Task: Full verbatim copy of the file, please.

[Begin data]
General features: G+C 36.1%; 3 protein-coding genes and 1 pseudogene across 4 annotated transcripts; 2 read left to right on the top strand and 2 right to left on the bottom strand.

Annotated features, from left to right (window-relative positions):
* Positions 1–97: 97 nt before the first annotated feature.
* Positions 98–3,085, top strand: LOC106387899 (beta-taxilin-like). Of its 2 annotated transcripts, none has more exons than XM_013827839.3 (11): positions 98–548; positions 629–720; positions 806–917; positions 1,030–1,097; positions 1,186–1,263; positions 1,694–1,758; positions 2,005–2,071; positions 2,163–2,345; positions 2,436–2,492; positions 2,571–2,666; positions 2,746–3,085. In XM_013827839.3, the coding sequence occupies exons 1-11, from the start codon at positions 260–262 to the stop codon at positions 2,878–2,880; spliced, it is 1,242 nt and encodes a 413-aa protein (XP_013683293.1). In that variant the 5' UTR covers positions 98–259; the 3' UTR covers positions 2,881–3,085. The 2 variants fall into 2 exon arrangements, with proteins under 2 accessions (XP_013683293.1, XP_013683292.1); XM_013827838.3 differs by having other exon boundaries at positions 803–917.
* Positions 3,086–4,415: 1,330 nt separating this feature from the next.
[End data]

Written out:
General features: G+C 36.1%; 3 protein-coding genes and 1 pseudogene across 4 annotated transcripts; 2 read left to right on the top strand and 2 right to left on the bottom strand.

Annotated features, from left to right (window-relative positions):
* Positions 1–97: 97 nt before the first annotated feature.
* Positions 98–3,085, top strand: LOC106387899 (beta-taxilin-like). Of its 2 annotated transcripts, none has more exons than XM_013827839.3 (11): positions 98–548; positions 629–720; positions 806–917; positions 1,030–1,097; positions 1,186–1,263; positions 1,694–1,758; positions 2,005–2,071; positions 2,163–2,345; positions 2,436–2,492; positions 2,571–2,666; positions 2,746–3,085. In XM_013827839.3, the coding sequence occupies exons 1-11, from the start codon at positions 260–262 to the stop codon at positions 2,878–2,880; spliced, it is 1,242 nt and encodes a 413-aa protein (XP_013683293.1). In that variant the 5' UTR covers positions 98–259; the 3' UTR covers positions 2,881–3,085. The 2 variants fall into 2 exon arrangements, with proteins under 2 accessions (XP_013683293.1, XP_013683292.1); XM_013827838.3 differs by having other exon boundaries at positions 803–917.
* Positions 3,086–4,415: 1,330 nt separating this feature from the next.